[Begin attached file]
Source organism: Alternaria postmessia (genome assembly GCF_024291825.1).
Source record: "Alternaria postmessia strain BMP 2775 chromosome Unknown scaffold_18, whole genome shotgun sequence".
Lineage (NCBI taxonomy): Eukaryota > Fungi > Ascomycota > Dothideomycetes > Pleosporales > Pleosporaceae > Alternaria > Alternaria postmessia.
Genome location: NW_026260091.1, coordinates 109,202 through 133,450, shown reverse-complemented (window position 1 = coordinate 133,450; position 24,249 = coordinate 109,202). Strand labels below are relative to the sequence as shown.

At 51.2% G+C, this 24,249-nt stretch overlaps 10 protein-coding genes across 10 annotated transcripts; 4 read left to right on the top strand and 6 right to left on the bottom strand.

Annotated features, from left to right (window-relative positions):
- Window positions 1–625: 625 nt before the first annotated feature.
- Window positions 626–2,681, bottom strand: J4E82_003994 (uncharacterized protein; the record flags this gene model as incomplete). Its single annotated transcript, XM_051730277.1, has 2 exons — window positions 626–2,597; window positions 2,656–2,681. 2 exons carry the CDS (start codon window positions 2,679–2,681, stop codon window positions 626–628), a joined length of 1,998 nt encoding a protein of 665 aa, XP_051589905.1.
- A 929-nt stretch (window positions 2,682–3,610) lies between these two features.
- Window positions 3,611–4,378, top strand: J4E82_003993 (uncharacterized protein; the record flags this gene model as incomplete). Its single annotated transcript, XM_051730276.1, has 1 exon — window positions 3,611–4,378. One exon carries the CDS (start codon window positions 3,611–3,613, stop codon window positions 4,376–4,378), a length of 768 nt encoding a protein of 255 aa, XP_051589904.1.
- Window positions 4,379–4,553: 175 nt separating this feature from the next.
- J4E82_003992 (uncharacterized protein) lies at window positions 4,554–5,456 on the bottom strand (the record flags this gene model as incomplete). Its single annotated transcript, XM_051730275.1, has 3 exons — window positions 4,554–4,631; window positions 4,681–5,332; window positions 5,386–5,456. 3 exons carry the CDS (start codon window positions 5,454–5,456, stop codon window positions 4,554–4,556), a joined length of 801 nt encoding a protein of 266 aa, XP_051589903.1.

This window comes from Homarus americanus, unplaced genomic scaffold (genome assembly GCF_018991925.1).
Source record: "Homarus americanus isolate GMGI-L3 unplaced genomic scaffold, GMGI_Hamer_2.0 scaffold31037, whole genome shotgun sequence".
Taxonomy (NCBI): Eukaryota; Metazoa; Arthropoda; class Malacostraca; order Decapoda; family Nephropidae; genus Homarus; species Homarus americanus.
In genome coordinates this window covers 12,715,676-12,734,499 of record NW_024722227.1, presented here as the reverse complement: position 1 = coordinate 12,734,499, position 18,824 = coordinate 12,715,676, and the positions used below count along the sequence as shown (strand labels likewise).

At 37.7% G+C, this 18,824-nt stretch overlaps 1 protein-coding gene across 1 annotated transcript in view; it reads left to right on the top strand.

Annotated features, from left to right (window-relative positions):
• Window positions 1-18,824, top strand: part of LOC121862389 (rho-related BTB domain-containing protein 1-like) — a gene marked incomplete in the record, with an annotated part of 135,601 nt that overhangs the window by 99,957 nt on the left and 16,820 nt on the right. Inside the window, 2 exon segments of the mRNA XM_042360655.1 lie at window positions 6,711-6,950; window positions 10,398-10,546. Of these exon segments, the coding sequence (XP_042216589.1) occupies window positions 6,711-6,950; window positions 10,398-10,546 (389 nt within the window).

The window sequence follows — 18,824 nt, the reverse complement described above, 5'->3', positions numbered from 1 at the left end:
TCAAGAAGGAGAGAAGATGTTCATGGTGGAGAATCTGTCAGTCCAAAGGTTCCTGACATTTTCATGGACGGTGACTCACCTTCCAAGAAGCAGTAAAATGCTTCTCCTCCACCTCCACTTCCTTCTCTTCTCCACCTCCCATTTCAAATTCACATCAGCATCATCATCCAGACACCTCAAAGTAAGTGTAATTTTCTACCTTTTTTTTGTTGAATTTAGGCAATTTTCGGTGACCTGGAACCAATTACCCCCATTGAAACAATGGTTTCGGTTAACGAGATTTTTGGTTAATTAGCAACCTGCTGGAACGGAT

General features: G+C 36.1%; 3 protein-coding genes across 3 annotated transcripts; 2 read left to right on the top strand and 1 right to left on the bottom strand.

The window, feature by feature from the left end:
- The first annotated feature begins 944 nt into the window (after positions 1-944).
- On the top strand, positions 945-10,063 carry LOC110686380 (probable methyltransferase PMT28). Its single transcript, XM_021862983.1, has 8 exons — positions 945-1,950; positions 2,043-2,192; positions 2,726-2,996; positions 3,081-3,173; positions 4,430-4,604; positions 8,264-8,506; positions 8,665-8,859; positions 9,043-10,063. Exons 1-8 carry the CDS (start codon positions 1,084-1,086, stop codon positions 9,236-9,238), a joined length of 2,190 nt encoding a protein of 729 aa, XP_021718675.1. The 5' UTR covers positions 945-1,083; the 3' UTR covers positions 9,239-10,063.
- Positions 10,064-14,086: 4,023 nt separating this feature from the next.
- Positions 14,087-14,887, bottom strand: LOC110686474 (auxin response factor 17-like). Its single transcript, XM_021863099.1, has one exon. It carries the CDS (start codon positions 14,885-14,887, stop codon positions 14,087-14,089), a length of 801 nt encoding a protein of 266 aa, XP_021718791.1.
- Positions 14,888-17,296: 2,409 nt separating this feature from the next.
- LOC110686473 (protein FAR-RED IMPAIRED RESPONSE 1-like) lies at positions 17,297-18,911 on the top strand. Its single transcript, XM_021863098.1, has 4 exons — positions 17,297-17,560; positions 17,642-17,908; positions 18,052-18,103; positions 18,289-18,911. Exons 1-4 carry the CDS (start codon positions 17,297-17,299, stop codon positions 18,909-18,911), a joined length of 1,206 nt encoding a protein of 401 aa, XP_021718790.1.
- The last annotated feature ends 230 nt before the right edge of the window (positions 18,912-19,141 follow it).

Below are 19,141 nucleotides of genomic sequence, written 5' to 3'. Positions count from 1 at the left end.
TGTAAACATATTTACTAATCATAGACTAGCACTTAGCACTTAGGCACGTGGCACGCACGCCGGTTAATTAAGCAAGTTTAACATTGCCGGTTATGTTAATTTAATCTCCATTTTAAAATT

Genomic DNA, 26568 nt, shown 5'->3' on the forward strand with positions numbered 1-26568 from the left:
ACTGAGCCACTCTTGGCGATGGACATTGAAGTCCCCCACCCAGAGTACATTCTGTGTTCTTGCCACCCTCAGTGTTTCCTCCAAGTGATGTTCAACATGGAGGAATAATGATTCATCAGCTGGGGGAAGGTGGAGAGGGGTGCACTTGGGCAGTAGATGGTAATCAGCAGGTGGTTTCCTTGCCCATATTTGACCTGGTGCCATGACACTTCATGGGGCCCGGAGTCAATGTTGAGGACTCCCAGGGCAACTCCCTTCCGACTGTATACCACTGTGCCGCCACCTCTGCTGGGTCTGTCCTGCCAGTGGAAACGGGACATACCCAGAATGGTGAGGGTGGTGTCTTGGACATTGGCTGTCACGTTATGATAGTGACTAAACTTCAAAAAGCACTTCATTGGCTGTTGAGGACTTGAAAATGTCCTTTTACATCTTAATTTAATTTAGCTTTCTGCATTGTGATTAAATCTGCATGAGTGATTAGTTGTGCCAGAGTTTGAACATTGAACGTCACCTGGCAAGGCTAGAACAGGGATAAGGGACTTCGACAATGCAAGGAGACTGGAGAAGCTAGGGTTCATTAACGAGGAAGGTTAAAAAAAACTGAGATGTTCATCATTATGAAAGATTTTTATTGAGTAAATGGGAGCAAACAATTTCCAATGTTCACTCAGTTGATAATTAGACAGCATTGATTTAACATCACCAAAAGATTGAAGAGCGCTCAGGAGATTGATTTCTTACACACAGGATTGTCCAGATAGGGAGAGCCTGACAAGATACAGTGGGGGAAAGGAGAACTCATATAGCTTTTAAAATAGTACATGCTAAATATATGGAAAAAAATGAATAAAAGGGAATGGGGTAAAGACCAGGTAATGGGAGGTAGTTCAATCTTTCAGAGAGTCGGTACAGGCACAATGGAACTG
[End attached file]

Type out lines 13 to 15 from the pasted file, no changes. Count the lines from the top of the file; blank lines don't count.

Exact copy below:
This window comes from Homarus americanus, unplaced genomic scaffold (genome assembly GCF_018991925.1).
Source record: "Homarus americanus isolate GMGI-L3 unplaced genomic scaffold, GMGI_Hamer_2.0 scaffold31037, whole genome shotgun sequence".
Taxonomy (NCBI): Eukaryota; Metazoa; Arthropoda; class Malacostraca; order Decapoda; family Nephropidae; genus Homarus; species Homarus americanus.